Many of the legal agreements Idaho residents enter into are what are known as adhesion contracts. These agreements, which are also called boilerplate or standard form contracts, are basically “take it or leave it” propositions. Automobile loans and leases, credit card agreements and mortgages are all examples of adhesion contracts. When presented with one of these agreements, a consumer has only two choices. They can either agree to the terms presented, or they can refuse to sign and explore other options.
Benefits of adhesion contracts
Adhesion contracts are popular because they simplify business transactions and disputes and make purchasing goods and services easier. If they did not exist, buying a car, renting an apartment or taking out a loan would involve hours or even days of negotiation. Adhesion contracts also ensure that even those who are not particularly astute have some sort of legal protection if they suffer injury, loss or damage.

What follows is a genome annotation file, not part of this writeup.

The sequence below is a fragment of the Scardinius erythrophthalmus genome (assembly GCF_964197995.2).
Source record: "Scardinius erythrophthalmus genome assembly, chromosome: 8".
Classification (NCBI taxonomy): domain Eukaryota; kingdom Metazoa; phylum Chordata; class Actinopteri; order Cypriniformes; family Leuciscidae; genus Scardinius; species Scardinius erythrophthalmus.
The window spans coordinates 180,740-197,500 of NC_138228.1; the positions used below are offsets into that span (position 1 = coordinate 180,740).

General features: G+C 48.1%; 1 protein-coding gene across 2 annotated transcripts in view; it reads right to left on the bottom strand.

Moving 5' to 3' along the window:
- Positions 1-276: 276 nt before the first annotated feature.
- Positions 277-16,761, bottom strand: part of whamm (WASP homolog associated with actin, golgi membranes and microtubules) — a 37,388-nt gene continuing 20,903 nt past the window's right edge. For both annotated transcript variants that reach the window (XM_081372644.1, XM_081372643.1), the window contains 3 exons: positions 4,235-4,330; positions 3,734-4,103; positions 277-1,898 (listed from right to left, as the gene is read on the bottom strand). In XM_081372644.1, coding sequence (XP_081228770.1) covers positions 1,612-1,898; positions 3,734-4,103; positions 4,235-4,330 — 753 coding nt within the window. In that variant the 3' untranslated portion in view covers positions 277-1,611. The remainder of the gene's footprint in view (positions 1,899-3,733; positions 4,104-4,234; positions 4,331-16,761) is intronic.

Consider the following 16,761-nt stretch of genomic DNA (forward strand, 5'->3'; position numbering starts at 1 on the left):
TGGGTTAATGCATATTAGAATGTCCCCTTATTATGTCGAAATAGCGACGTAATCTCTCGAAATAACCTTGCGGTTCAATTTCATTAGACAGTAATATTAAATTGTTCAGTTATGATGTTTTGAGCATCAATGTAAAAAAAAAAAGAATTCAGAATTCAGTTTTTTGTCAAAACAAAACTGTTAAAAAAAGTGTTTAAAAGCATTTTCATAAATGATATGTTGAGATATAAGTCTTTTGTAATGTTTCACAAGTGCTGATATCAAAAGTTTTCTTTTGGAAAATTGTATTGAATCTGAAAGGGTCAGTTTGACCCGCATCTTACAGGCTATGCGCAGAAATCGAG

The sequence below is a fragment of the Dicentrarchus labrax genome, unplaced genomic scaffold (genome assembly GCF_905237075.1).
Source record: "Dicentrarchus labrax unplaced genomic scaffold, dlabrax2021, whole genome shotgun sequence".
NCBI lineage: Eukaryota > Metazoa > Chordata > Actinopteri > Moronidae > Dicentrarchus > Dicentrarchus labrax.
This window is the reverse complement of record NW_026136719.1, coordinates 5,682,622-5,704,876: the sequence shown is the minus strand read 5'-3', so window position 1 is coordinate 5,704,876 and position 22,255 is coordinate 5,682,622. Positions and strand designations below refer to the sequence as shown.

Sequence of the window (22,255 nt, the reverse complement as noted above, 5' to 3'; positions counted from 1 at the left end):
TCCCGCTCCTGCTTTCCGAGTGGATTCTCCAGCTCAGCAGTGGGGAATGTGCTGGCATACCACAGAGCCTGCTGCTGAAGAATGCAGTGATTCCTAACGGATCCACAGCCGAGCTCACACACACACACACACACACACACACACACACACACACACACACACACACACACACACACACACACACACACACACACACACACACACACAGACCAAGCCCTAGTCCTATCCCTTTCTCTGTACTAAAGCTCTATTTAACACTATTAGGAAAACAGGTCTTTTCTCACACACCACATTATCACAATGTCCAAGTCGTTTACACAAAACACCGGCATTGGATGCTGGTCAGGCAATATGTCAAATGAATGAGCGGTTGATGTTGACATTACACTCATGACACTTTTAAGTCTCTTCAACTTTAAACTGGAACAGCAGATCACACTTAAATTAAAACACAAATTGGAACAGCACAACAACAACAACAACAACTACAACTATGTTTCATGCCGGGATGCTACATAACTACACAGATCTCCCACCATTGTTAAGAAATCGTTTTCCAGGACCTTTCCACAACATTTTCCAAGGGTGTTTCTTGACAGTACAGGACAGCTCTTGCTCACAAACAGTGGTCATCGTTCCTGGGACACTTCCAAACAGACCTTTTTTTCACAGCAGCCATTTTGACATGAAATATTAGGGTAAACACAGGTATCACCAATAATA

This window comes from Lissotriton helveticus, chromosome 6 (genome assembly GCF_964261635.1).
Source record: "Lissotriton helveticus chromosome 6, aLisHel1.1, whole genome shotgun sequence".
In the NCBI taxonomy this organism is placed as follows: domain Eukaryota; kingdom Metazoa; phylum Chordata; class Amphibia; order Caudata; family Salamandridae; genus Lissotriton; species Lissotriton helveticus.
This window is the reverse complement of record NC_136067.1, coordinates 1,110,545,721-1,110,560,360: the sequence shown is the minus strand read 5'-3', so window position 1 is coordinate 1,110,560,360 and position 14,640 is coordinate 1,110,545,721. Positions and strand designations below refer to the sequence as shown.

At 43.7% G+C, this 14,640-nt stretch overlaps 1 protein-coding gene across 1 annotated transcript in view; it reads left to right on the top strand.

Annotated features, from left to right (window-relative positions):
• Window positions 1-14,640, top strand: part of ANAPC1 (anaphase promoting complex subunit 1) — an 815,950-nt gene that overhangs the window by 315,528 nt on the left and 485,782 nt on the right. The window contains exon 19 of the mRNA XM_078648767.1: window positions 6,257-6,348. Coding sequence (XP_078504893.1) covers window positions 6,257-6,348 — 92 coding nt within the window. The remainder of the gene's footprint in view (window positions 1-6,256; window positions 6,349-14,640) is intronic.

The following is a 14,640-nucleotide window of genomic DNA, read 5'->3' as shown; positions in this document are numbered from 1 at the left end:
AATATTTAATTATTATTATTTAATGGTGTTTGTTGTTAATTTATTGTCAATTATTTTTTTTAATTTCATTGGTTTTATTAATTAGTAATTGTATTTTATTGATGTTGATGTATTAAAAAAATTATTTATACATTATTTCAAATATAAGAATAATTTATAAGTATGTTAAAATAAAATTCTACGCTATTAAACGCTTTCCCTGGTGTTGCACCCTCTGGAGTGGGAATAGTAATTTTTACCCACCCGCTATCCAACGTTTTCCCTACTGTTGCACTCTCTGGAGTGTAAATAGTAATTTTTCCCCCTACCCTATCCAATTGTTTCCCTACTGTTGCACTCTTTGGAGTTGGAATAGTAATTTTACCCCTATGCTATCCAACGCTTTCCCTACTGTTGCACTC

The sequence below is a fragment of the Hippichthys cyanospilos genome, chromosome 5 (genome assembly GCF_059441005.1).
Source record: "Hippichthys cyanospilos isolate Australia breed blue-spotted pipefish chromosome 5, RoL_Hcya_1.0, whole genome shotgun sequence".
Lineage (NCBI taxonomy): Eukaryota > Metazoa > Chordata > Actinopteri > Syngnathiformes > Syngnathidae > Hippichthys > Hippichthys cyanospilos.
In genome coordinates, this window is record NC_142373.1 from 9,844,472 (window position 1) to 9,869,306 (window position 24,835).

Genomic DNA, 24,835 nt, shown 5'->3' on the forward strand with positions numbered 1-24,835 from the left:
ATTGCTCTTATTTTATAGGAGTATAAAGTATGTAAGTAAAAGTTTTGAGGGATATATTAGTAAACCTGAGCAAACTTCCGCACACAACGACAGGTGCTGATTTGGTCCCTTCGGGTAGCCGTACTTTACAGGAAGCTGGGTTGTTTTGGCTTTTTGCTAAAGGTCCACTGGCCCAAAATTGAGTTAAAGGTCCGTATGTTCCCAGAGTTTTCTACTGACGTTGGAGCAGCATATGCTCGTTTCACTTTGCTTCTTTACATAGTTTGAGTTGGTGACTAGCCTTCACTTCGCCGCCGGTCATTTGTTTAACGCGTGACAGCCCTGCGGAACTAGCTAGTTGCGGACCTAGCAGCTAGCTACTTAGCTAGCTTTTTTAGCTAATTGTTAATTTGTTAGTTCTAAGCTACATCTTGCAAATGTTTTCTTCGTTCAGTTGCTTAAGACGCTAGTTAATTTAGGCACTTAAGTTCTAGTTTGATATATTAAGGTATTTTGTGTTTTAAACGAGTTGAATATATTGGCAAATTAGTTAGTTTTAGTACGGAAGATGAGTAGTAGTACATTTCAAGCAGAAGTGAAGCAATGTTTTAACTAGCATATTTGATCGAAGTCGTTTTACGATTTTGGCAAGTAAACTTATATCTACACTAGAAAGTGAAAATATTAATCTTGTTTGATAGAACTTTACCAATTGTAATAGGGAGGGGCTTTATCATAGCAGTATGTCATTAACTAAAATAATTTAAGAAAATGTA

Organizations that use adhesion contracts have a great deal of power over the transactions they are involved in, but they must strive to draft agreements that are basically fair. If they take advantage of this power to the detriment of others, their contracts could be challenged in court and struck down. If this were to happen, parties who agreed to the terms in the past would be provided with grounds to initiate legal actions of their own.
Adhesion contracts make purchasing goods or services easier. They are a standard list of terms and provisions that can either be agreed to or declined, and they are usually enforceable. When adhesion contracts overwhelmingly favor one party over the other, they may face challenges based on the legal doctrines of reasonable expectations and unconscionability. This is why adhesion contracts rarely contain terms that are overly oppressive.